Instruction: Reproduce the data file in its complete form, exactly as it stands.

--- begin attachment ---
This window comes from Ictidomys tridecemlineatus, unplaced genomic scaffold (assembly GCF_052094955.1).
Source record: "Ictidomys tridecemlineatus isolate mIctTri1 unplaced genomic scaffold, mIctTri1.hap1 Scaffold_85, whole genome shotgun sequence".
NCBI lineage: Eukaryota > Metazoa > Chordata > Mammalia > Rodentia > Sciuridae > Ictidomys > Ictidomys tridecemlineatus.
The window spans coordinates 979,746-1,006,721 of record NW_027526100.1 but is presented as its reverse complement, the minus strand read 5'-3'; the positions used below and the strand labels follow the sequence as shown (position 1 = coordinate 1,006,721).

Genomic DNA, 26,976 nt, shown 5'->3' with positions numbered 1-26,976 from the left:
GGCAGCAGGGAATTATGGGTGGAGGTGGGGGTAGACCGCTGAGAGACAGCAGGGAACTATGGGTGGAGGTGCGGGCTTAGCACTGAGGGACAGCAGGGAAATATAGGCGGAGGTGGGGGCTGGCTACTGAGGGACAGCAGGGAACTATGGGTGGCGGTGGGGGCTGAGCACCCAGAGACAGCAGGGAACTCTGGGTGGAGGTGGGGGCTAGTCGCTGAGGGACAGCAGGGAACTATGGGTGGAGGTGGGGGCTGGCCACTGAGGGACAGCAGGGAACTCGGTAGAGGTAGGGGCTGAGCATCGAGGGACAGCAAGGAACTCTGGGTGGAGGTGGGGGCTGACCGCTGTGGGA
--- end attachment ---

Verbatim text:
This window comes from Ictidomys tridecemlineatus, unplaced genomic scaffold (assembly GCF_052094955.1).
Source record: "Ictidomys tridecemlineatus isolate mIctTri1 unplaced genomic scaffold, mIctTri1.hap1 Scaffold_85, whole genome shotgun sequence".
NCBI lineage: Eukaryota > Metazoa > Chordata > Mammalia > Rodentia > Sciuridae > Ictidomys > Ictidomys tridecemlineatus.
The window spans coordinates 979,746-1,006,721 of record NW_027526100.1 but is presented as its reverse complement, the minus strand read 5'-3'; the positions used below and the strand labels follow the sequence as shown (position 1 = coordinate 1,006,721).

Genomic DNA, 26,976 nt, shown 5'->3' with positions numbered 1-26,976 from the left:
GGCAGCAGGGAATTATGGGTGGAGGTGGGGGTAGACCGCTGAGAGACAGCAGGGAACTATGGGTGGAGGTGCGGGCTTAGCACTGAGGGACAGCAGGGAAATATAGGCGGAGGTGGGGGCTGGCTACTGAGGGACAGCAGGGAACTATGGGTGGCGGTGGGGGCTGAGCACCCAGAGACAGCAGGGAACTCTGGGTGGAGGTGGGGGCTAGTCGCTGAGGGACAGCAGGGAACTATGGGTGGAGGTGGGGGCTGGCCACTGAGGGACAGCAGGGAACTCGGTAGAGGTAGGGGCTGAGCATCGAGGGACAGCAAGGAACTCTGGGTGGAGGTGGGGGCTGACCGCTGTGGGA